Facing financial difficulties, Moses signed a Western Sky Consumer Loan Agreement (“Loan Agreement”) on May 10, 2012, and agreeing to pay Western Sky, or any subsequent holder of the debt, $1,500 plus 149% interest. Pursuant to the agreement, Western Sky gave Moses $1,000, and retained $500 as a “prepaid finance charge/origination fee.” The Loan Agreement stated that the annual percentage rate for the loan was 233.10%, with the amount of all scheduled totaling $4,893.14. North Carolina law limits interest rates to a maximum of 16%. The Loan Agreement also gave Western Sky’s address as being in South Dakota and stated that the agreement was subject to the Indian Commerce Clause of the Constitution. Additionally, Western Sky was not licensed to make loans in North Carolina.
The Loan Agreement provided that any disputes relating to it were to be resolved by arbitration “conducted by the Cheyenne River Sioux Tribal Nation.” Lastly, the Loan Agreement stated that the arbitration could take place either on tribal land or within 30 miles of Moses’ residence, but in either case the Cheyenne River Sioux Tribe would retain sovereign status or immunity.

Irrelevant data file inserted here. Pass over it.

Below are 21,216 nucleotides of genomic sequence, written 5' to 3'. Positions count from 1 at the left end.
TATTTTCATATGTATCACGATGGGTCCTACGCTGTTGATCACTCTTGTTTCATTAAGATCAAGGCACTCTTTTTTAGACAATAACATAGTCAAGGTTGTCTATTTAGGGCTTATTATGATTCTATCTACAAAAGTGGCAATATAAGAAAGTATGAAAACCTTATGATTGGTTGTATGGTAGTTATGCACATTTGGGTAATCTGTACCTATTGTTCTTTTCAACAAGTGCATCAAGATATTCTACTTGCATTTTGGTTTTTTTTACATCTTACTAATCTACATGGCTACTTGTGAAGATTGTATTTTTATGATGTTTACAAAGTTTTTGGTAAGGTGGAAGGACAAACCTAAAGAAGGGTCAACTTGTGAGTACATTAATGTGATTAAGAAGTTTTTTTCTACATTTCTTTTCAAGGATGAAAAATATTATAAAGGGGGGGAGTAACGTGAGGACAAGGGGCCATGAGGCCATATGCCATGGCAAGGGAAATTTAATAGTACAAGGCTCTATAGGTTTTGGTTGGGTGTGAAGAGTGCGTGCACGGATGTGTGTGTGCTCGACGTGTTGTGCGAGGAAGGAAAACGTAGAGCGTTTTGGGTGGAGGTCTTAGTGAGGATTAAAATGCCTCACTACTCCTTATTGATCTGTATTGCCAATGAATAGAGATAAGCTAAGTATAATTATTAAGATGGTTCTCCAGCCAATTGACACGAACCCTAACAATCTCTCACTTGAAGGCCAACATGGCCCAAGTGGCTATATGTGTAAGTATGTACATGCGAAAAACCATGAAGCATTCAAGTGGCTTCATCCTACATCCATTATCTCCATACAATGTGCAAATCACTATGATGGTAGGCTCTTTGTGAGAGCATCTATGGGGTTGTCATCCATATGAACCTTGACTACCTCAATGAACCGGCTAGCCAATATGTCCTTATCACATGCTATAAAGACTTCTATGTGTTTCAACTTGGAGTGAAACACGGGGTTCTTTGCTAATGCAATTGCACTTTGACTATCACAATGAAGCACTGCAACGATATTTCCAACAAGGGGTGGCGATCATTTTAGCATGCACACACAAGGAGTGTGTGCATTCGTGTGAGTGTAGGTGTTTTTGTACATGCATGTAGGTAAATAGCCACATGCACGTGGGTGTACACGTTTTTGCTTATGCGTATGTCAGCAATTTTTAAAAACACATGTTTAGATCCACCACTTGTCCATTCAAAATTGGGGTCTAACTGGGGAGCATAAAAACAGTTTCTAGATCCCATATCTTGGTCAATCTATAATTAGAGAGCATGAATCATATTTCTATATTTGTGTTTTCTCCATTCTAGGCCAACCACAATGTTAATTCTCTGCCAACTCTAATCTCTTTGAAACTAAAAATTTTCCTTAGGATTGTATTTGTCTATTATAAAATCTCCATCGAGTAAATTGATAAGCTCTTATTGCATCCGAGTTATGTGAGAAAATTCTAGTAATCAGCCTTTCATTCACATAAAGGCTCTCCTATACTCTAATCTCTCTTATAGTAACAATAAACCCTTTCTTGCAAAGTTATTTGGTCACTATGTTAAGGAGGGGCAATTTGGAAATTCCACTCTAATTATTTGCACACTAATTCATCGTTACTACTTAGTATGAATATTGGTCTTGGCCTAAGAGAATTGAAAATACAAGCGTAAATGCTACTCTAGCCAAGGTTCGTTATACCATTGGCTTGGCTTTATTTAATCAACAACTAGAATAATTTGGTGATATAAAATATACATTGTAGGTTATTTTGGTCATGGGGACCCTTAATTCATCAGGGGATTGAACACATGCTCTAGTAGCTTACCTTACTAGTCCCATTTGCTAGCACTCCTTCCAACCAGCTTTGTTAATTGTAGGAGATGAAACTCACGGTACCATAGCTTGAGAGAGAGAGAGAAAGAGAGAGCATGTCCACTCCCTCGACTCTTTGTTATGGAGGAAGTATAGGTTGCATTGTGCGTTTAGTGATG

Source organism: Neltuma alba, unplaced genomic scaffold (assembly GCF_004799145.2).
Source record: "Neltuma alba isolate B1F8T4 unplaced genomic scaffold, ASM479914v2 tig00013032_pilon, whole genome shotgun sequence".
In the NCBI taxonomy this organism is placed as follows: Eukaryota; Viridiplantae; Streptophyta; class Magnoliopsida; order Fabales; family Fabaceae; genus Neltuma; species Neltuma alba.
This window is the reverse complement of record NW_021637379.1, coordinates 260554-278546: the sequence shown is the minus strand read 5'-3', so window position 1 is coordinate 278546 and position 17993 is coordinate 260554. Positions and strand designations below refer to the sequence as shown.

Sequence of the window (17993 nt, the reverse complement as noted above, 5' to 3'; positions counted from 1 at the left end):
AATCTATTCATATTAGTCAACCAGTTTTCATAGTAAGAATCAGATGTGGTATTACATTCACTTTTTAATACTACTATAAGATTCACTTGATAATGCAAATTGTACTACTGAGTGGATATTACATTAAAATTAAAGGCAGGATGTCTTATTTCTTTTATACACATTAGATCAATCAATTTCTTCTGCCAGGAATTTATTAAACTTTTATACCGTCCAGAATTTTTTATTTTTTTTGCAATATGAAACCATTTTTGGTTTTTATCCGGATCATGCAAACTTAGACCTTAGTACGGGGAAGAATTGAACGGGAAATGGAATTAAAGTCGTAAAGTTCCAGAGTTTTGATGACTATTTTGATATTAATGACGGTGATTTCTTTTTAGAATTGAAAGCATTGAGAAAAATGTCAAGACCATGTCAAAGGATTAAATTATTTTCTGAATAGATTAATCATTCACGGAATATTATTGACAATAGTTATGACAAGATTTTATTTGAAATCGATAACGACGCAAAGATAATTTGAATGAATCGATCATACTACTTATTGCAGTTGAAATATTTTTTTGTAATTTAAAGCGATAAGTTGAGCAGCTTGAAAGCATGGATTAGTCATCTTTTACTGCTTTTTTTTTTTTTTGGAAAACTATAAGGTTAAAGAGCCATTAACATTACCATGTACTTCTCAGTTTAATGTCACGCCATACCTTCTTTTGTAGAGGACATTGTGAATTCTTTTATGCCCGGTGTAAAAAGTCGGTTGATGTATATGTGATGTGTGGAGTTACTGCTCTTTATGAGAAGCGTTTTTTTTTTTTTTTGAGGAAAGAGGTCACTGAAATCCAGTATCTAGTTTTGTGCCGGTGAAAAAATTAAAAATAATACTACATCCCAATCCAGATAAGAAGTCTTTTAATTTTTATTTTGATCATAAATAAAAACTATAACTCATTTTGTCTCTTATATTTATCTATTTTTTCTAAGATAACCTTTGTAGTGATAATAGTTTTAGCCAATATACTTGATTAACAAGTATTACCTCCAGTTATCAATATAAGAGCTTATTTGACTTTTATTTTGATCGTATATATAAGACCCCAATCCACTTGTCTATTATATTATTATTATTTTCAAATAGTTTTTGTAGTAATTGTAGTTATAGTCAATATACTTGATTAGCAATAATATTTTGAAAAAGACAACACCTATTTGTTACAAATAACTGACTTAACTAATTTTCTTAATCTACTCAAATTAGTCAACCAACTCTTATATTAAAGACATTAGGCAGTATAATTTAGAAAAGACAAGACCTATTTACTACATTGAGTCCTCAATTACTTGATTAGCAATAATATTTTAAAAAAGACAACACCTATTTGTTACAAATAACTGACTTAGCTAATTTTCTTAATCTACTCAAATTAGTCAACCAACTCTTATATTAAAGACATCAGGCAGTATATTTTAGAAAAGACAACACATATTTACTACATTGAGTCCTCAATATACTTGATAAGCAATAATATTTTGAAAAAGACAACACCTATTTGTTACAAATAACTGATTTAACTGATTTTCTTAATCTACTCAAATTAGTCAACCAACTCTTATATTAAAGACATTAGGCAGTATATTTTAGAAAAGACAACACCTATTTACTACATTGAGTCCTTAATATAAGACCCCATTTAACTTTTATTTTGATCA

Three days after signing the Loan Agreement, Moses received a notice from Western Sky that the Agreement had been sold to WS Funding, LLC, a subsidiary of CashCall, Inc., and would be serviced by CashCall. Three months later Moses filed a Chapter 13 bankruptcy petition in the Eastern District of North Carolina. One week later, CashCall filed a proof of claim in the bankruptcy proceeding, asserting that Moses owed it $1,929.02. Moses objected on the basis the loan was not enforceable in North Carolina, both because of the unlicensed lending and the 16% limit. Moses also filed an adversary proceeding against CashCall seeking a declaratory judgment that the loan was void under North Carolina law, as well as damages against CashCall for its illegal debt collection.